Local Implementation: Milwaukee, Wisconsin (CERD Shadow Report, 2008)

We welcome the April 2007 US Periodic Report to the UN Committee concerning its
compliance with the Convention. This shadow report provides information on US
implementation of the provisions of the Convention at state and local levels of government in the
state of Wisconsin, particularly in the city and county of Milwaukee. The report focuses on
compliance with articles of the Convention that relate to racial discrimination in the areas of
criminal justice, employment, and housing. Generally, the US report does not sufficiently
address the government’s obligations to be proactive in vindicating the rights guaranteed by the
Convention. We therefore also address deficiencies in proactive measures to reduce racial
Racial discrimination and disparities are apparent within the criminal justice system in
Wisconsin. This report explores recent incidents of police brutality and misconduct against
people of color in the Milwaukee area. In addition, African Americans are incarcerated at much
higher rates in the state than non-Hispanic whites, likely due largely to racial profiling and racial
disparities in prosecuting and sentencing. As a result, poor prison conditions disproportionately
affect people of color. Moreover, the State of Wisconsin’s low indigency threshold to qualify
for public defense also has a disparate impact on minorities. Disfranchisement of individuals
with felony convictions who have completed their prison terms also occurs at a disparate rate for
people of color.
Significant racial disparities in unemployment rates between people of color and whites exist
in Milwaukee County, particularly in the city. Racial discrimination continues to occur in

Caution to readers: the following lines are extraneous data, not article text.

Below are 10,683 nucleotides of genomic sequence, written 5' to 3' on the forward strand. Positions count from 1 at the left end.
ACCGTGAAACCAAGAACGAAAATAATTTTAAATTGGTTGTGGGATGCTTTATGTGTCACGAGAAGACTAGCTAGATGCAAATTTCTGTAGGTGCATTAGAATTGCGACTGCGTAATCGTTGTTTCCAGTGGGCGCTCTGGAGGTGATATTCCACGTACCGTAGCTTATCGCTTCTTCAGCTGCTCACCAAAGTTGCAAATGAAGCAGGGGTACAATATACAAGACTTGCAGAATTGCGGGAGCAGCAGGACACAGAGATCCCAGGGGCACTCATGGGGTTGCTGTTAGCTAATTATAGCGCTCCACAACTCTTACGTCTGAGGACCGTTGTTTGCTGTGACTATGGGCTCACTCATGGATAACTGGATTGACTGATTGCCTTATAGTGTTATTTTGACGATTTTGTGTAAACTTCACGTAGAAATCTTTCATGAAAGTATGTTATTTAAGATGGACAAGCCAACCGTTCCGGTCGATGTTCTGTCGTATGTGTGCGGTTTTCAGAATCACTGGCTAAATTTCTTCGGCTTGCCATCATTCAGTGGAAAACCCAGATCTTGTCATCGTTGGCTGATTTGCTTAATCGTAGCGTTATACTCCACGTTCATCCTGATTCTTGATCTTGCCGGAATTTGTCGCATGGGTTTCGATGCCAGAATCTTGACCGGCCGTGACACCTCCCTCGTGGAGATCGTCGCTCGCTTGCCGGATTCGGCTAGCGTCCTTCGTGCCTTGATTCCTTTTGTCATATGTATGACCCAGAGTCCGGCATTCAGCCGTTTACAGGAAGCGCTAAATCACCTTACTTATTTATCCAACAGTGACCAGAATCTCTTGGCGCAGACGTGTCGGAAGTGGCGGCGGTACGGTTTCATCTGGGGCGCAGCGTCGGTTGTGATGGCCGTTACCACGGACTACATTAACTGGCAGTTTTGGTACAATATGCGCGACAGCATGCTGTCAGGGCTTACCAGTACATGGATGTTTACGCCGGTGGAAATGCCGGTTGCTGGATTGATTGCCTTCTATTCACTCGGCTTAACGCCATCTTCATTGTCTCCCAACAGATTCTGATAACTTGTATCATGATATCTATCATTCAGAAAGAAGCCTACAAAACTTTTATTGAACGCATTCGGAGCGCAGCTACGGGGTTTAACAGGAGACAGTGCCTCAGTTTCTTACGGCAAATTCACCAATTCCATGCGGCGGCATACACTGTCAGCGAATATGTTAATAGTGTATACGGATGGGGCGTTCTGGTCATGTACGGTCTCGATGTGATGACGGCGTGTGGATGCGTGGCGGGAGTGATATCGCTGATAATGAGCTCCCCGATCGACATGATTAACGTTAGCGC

employment practices in Milwaukee, as well, but the city currently has no formal mechanism for
investigating patterns of discrimination. People of color are also less likely to be able to access
higher-paying jobs, and one study found that the city underuses African American-owned
contractors, based on their numbers in the market. In addition, African-American families in
the state are more likely than any other group to participate in the Wisconsin Works (W-2)
welfare program, which is fraught with inadequacies. African-American and Latino participants
in the W-2 program are also more likely than white participants to face sanctions for alleged
violations of program requirements.

With respect to housing issues, the lack of affordable housing in Milwaukee
disproportionately affects people of color, who are more likely to live in poverty.
Homeownership rates are indeed lower for people of color than for whites in Milwaukee, and
minorities face discrimination in obtaining mortgage loans and homeowners insurance, placing
many people of color at the mercy of a tight rental market. Federal housing discrimination
complaints for Milwaukee County have been rising since 2003, as well, with racial
discrimination accounting for about half the complaints.
We conclude by offering a number of recommendations for policy changes in the state of
Wisconsin and in the Milwaukee area which are consistent with the US government’s obligations
under article 2 of the Convention to “review governmental, national and local policies” and to
take proactive measures to address and eliminate racial discrimination. Recommendations
related to criminal justice include raising the Wisconsin indigency threshold to qualify for public
defense and passing state legislation to restore voting rights post-incarceration.
To address disparities in employment, the state should reform the W-2 state welfare program.
For example, the state should mandate that all case managers and W-2 supervisory staff be
trained in diversity issues and civil rights requirements. At the city level, Milwaukee should
establish a funded entity to safeguard human rights. The City of Milwaukee should also fund a
comprehensive disparity study of racial discrimination in contracting as a potential basis for
improvement of the Emerging Business Enterprise Program.
Housing-related recommendations include increasing funding at city and federal levels for
landlord fair housing training and post-purchase counseling services for home buyers, to combat
predatory lending. The city should also increase budget funding for the city’s Housing Trust
Fund to a meaningfully substantial level. In addition, the Wisconsin Housing Economic and
Development Association (WHEDA) should amend its allocations of low-income housing tax
credits to prioritize projects that would encourage improved racial equity within the Milwaukee
metropolitan area.